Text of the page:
An unofficial passenger service has sometimes operated here with a coach attached to a goods train. Even otherwise, local people are known to travel on the goods trains.
Not listed in the timetable. A number of steel plants were to come up near Daitari.
Colliery line in Chhattisgarh.
If one studies the old maps of the Dhanbad coalfields area, you can see many routes where passenger trains have not run or a long time (or never). Jharia is one station which is unlikely to see any restoration of traffic.
There are a few short routes which are not covered here. In most cases they are built to connect mines or heavy industries.
NTPC runs a few long lines with intermediate stations, though they are not part of IR.
The lines connecting ports will be covered in part 2.
Note that a narrow gauge line existed from Vishvamitri (VS) in the past. The section between VS to Dabhoi was converted to broad gauge some years ago. The less important narrow gauge branch to Chandod was later converted but did not seem to have any BG passenger service until now.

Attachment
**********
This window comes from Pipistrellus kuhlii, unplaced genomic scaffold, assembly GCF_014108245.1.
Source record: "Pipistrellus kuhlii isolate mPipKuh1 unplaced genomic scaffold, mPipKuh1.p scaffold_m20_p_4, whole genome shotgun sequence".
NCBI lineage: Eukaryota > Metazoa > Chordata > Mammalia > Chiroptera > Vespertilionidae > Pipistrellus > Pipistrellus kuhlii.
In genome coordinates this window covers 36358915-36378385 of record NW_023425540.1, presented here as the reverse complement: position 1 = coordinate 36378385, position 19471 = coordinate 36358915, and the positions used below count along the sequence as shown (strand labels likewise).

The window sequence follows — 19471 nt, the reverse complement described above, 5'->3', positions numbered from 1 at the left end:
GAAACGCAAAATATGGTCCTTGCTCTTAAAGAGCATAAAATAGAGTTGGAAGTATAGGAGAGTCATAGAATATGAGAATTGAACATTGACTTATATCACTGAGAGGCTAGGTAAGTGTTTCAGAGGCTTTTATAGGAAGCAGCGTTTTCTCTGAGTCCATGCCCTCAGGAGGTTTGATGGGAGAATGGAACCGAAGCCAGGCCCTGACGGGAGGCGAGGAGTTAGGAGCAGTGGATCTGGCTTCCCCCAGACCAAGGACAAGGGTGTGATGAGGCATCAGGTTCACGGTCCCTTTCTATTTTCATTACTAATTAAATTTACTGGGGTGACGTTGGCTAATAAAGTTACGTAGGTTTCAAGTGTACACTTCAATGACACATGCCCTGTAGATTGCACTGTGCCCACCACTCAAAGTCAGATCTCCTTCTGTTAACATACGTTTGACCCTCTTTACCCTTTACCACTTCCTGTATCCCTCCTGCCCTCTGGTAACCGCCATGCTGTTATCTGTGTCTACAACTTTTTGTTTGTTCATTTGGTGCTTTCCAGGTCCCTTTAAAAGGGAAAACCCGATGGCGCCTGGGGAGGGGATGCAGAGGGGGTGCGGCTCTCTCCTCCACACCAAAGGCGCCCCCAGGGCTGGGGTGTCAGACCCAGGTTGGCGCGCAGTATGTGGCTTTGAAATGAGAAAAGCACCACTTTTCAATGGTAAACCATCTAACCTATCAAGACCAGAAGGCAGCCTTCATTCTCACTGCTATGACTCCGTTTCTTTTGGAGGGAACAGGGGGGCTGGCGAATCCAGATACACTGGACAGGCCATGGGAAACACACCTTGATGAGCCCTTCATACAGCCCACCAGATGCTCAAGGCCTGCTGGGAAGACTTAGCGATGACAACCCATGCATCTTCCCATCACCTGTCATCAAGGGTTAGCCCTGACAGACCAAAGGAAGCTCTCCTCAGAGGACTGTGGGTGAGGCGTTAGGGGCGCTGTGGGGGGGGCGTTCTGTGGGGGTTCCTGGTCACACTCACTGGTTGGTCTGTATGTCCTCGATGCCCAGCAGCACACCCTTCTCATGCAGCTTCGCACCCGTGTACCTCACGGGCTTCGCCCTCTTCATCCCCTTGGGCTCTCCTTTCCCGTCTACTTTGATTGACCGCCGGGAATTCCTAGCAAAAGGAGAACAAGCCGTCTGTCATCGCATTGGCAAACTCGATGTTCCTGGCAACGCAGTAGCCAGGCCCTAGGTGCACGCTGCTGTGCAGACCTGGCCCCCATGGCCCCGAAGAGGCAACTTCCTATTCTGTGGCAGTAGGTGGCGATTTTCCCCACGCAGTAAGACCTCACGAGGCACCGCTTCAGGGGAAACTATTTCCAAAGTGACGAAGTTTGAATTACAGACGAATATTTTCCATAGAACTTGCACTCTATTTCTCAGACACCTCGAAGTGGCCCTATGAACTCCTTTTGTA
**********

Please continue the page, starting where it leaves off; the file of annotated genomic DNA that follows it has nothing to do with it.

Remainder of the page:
More recently, with the advent of the Statue of Unity it was decided to extend the broad gauge line a further 32 km to the dam township called Kevadiya Colony. This station was finally called Kevadiya. Electrification was also expedited from Dabhoi.
Here you can get the list of trains serving Kevadiya:
There has been some talk of this line (and indeed) the Statue of Unity being an unnecessary expenditure which may not be of much use to the nation. There are various arguments for and against this.